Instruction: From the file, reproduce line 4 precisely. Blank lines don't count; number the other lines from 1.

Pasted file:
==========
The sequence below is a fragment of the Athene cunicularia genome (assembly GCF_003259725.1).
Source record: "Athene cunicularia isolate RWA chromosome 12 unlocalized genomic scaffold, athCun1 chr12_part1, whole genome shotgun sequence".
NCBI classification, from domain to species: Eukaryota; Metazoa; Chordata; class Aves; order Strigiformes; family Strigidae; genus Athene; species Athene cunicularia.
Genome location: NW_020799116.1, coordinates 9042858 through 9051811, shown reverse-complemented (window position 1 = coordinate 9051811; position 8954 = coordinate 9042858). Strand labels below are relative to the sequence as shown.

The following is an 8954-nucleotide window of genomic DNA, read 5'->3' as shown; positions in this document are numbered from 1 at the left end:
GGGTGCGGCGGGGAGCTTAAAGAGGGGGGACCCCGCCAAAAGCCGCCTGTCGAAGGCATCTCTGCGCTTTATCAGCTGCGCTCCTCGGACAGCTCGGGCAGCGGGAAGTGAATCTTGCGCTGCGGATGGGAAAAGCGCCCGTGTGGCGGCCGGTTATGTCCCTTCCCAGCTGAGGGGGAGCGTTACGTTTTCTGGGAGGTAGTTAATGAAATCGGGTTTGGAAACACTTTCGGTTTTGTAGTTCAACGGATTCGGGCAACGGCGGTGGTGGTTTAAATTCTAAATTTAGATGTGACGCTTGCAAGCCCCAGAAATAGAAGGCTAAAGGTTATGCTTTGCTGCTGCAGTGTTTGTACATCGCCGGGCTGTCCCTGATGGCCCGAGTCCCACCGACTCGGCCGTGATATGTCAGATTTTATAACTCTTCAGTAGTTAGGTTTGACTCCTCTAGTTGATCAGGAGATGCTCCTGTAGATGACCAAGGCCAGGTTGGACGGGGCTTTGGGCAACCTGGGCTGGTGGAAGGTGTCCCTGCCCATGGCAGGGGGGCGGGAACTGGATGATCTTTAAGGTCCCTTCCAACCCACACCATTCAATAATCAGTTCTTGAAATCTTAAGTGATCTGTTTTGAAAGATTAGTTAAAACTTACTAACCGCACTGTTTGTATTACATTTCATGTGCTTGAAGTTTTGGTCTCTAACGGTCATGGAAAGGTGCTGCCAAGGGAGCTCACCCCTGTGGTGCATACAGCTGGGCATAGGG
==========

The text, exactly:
Genome location: NW_020799116.1, coordinates 9042858 through 9051811, shown reverse-complemented (window position 1 = coordinate 9051811; position 8954 = coordinate 9042858). Strand labels below are relative to the sequence as shown.